# Find smallest $x$ such that $a^x \equiv b \bmod p$

Problem: How do we find smallest $x$ such that $a^x \equiv b \bmod p$, where $p$ is a prime and $1 \le b,a \le p$ and $a$, $b$, and $p$ are given and fixed. If there is no such $x$, how do we check it ?

Brute force approach is to iterate over all $x$ starting from $1$ up till when $a^x\equiv 1 \bmod p$ and return the smallest such $x$ if exists.

Is there some closed formula to solve these kinds of equations ?

• If there were a closed formula, a lot of cryptographers would be very upset.
– Sal
Dec 14 '14 at 7:38
• Are a, b, and p all given, or are we free to choose one or more of them? If they are given, I think a^x = 1 mod p should be a^x = b mod p? Dec 14 '14 at 7:47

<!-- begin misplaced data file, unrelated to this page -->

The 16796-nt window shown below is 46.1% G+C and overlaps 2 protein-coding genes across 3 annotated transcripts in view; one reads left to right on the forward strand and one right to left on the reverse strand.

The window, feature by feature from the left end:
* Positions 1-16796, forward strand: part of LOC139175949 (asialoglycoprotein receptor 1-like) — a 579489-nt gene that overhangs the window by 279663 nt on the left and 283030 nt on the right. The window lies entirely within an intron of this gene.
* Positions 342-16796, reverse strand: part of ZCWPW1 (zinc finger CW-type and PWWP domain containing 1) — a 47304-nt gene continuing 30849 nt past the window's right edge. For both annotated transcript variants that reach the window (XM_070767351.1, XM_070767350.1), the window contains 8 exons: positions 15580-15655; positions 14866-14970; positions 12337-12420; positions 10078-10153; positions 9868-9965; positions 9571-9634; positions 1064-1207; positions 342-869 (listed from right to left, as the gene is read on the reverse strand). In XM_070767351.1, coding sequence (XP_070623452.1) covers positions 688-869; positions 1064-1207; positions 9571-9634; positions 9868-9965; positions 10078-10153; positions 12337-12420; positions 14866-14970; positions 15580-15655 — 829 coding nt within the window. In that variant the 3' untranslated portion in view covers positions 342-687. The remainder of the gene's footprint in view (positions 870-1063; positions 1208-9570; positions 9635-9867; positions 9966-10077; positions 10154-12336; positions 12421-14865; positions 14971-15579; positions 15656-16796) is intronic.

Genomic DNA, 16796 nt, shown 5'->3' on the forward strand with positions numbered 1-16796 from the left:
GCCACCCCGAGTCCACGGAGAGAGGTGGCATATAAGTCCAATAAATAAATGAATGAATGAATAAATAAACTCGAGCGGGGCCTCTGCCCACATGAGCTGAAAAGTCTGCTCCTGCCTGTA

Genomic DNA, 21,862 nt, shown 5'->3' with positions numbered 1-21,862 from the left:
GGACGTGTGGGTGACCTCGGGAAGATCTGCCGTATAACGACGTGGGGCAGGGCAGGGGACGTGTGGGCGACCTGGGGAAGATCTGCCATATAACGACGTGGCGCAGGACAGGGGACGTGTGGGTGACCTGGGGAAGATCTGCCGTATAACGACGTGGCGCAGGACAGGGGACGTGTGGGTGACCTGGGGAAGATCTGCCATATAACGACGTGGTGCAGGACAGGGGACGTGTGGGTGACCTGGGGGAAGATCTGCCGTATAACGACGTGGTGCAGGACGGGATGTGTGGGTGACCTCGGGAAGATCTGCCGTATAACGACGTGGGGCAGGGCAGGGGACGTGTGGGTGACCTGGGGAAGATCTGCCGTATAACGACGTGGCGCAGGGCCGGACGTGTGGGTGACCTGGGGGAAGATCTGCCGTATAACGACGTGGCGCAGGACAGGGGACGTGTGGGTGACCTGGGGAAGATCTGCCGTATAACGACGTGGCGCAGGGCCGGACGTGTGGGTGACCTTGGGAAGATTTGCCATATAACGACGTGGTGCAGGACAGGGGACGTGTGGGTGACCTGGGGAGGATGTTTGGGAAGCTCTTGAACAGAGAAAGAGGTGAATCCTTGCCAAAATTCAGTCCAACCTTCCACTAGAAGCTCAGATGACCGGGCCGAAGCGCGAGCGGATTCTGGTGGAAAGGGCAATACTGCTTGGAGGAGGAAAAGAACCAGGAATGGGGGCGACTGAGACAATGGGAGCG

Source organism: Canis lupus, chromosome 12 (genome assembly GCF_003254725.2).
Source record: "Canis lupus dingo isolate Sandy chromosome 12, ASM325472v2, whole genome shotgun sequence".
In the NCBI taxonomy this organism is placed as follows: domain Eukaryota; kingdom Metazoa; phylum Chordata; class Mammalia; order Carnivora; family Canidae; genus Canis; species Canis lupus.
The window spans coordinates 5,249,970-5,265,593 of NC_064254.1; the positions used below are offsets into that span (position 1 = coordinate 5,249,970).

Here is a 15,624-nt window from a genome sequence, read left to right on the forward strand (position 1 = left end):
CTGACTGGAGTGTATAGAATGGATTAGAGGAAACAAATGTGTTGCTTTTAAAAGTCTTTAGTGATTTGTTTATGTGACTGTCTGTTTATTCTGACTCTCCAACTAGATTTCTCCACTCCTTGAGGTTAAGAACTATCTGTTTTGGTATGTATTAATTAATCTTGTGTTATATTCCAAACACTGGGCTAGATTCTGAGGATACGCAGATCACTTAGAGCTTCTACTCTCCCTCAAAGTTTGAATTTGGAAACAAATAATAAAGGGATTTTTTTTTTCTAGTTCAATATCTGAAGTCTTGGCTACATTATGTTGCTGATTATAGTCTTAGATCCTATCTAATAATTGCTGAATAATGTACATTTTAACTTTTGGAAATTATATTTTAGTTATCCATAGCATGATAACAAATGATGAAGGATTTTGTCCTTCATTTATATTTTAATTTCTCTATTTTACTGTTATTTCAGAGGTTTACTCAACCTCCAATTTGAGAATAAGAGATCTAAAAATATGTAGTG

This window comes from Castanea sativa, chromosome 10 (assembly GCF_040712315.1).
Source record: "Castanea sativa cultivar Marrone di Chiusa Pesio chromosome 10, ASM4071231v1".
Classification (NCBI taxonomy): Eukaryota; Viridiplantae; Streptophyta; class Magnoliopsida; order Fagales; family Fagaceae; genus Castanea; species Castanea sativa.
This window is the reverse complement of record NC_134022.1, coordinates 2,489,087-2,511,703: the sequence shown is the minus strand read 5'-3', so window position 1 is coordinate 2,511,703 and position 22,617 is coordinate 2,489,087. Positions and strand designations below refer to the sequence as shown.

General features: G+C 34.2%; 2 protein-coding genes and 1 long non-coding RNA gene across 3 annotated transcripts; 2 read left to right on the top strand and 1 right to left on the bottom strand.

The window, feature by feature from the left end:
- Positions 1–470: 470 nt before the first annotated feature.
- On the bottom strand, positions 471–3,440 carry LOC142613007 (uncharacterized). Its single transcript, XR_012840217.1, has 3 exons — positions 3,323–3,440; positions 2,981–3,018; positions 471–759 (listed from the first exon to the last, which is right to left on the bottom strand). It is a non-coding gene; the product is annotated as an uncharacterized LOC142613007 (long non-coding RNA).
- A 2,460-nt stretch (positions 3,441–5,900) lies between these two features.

• As already commented by Sal any closed formula would cause the collapse of lot of encryption scheme that rests on the computational difficulty of the "Discrete Logarithm Problem" Dec 14 '14 at 8:06
• @2012rcampion no it's correct. They are suggesting an algorithm for finding the smallest positive integer $x$ such that $a^x \equiv b\mod p$. To do this, they check all values of $x$ from 1 onwards, until they they find such an $x$. However the values of $a^x$ modulo $p$ repeat after $a^x$ is congruent to 1 modulo $p$, so if no solution is found before then, there are none. Dec 14 '14 at 8:07
• @PVa, not if the closed formula was computationally infeasible. Dec 14 '14 at 12:03

$$x=\log_a b=\sum\limits_{i=1}^{p-2} \frac{b^i}{1-a^{i}} \mod{p}.$$
• $7^3 \text{ mod } 11 = 2<> \sum_{i=1}^{11-2} \frac{2^i}{1-7^{i}} \text{ mod } 11 = 10,55$ ??? Aug 4 '17 at 7:14